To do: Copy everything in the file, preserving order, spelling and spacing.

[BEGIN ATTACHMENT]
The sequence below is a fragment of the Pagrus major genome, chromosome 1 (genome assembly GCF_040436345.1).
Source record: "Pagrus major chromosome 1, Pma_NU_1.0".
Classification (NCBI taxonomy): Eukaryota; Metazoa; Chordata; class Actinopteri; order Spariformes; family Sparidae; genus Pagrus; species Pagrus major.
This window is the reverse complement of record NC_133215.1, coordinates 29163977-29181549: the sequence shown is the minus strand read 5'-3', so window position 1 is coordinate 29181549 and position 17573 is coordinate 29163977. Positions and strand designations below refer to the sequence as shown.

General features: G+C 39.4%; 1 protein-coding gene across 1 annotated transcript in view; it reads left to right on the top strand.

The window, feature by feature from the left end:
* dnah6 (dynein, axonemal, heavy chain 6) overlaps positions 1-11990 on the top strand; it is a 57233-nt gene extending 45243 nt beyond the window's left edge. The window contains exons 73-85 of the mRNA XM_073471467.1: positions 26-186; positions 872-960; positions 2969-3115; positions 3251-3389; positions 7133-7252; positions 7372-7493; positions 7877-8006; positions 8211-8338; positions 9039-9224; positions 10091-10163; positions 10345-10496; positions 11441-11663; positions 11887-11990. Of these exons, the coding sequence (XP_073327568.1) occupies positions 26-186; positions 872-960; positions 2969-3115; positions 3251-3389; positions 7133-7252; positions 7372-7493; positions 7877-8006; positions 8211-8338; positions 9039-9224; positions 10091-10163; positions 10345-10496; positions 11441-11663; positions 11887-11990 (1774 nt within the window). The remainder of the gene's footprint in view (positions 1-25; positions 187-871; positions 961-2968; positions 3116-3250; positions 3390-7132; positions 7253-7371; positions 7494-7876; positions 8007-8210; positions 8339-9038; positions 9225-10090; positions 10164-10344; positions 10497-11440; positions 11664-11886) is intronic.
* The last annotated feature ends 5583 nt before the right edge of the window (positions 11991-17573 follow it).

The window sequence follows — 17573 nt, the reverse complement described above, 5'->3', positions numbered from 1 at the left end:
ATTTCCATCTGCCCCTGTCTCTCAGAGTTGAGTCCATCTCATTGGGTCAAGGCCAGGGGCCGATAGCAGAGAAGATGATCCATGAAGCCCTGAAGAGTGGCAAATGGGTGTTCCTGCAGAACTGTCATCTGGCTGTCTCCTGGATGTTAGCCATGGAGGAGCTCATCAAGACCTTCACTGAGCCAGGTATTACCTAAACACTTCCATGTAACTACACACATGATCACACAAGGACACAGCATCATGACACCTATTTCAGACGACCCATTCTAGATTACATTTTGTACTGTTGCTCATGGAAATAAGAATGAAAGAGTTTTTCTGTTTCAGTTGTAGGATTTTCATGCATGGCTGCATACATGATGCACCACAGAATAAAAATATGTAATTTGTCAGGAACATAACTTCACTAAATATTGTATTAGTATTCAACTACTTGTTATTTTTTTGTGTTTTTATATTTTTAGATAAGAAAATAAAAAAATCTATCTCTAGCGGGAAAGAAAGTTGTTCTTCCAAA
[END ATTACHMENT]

The sequence below is a fragment of the Pagrus major genome, chromosome 1 (genome assembly GCF_040436345.1).
Source record: "Pagrus major chromosome 1, Pma_NU_1.0".
Classification (NCBI taxonomy): Eukaryota; Metazoa; Chordata; class Actinopteri; order Spariformes; family Sparidae; genus Pagrus; species Pagrus major.
This window is the reverse complement of record NC_133215.1, coordinates 29163977-29181549: the sequence shown is the minus strand read 5'-3', so window position 1 is coordinate 29181549 and position 17573 is coordinate 29163977. Positions and strand designations below refer to the sequence as shown.

General features: G+C 39.4%; 1 protein-coding gene across 1 annotated transcript in view; it reads left to right on the top strand.

The window, feature by feature from the left end:
* dnah6 (dynein, axonemal, heavy chain 6) overlaps positions 1-11990 on the top strand; it is a 57233-nt gene extending 45243 nt beyond the window's left edge. The window contains exons 73-85 of the mRNA XM_073471467.1: positions 26-186; positions 872-960; positions 2969-3115; positions 3251-3389; positions 7133-7252; positions 7372-7493; positions 7877-8006; positions 8211-8338; positions 9039-9224; positions 10091-10163; positions 10345-10496; positions 11441-11663; positions 11887-11990. Of these exons, the coding sequence (XP_073327568.1) occupies positions 26-186; positions 872-960; positions 2969-3115; positions 3251-3389; positions 7133-7252; positions 7372-7493; positions 7877-8006; positions 8211-8338; positions 9039-9224; positions 10091-10163; positions 10345-10496; positions 11441-11663; positions 11887-11990 (1774 nt within the window). The remainder of the gene's footprint in view (positions 1-25; positions 187-871; positions 961-2968; positions 3116-3250; positions 3390-7132; positions 7253-7371; positions 7494-7876; positions 8007-8210; positions 8339-9038; positions 9225-10090; positions 10164-10344; positions 10497-11440; positions 11664-11886) is intronic.
* The last annotated feature ends 5583 nt before the right edge of the window (positions 11991-17573 follow it).

The window sequence follows — 17573 nt, the reverse complement described above, 5'->3', positions numbered from 1 at the left end:
ATTTCCATCTGCCCCTGTCTCTCAGAGTTGAGTCCATCTCATTGGGTCAAGGCCAGGGGCCGATAGCAGAGAAGATGATCCATGAAGCCCTGAAGAGTGGCAAATGGGTGTTCCTGCAGAACTGTCATCTGGCTGTCTCCTGGATGTTAGCCATGGAGGAGCTCATCAAGACCTTCACTGAGCCAGGTATTACCTAAACACTTCCATGTAACTACACACATGATCACACAAGGACACAGCATCATGACACCTATTTCAGACGACCCATTCTAGATTACATTTTGTACTGTTGCTCATGGAAATAAGAATGAAAGAGTTTTTCTGTTTCAGTTGTAGGATTTTCATGCATGGCTGCATACATGATGCACCACAGAATAAAAATATGTAATTTGTCAGGAACATAACTTCACTAAATATTGTATTAGTATTCAACTACTTGTTATTTTTTTGTGTTTTTATATTTTTAGATAAGAAAATAAAAAAATCTATCTCTAGCGGGAAAGAAAGTTGTTCTTCCAAA